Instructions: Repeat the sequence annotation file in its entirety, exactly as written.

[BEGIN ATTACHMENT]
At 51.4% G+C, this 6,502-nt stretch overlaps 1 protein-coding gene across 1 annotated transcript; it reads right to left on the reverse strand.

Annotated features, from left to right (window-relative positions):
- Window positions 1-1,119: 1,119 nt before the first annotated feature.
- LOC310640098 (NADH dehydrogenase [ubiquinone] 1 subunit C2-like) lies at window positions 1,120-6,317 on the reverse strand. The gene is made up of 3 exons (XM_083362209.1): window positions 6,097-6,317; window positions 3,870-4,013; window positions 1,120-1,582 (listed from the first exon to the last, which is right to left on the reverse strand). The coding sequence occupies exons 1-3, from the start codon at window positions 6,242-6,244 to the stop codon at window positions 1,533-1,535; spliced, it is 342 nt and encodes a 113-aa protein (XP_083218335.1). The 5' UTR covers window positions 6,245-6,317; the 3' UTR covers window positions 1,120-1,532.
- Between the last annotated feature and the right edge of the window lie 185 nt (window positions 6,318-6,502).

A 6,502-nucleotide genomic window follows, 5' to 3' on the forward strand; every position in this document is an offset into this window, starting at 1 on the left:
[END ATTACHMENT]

At 51.4% G+C, this 6,502-nt stretch overlaps 1 protein-coding gene across 1 annotated transcript; it reads right to left on the reverse strand.

Annotated features, from left to right (window-relative positions):
- Window positions 1-1,119: 1,119 nt before the first annotated feature.
- LOC310640098 (NADH dehydrogenase [ubiquinone] 1 subunit C2-like) lies at window positions 1,120-6,317 on the reverse strand. The gene is made up of 3 exons (XM_083362209.1): window positions 6,097-6,317; window positions 3,870-4,013; window positions 1,120-1,582 (listed from the first exon to the last, which is right to left on the reverse strand). The coding sequence occupies exons 1-3, from the start codon at window positions 6,242-6,244 to the stop codon at window positions 1,533-1,535; spliced, it is 342 nt and encodes a 113-aa protein (XP_083218335.1). The 5' UTR covers window positions 6,245-6,317; the 3' UTR covers window positions 1,120-1,532.
- Between the last annotated feature and the right edge of the window lie 185 nt (window positions 6,318-6,502).

A 6,502-nucleotide genomic window follows, 5' to 3' on the forward strand; every position in this document is an offset into this window, starting at 1 on the left: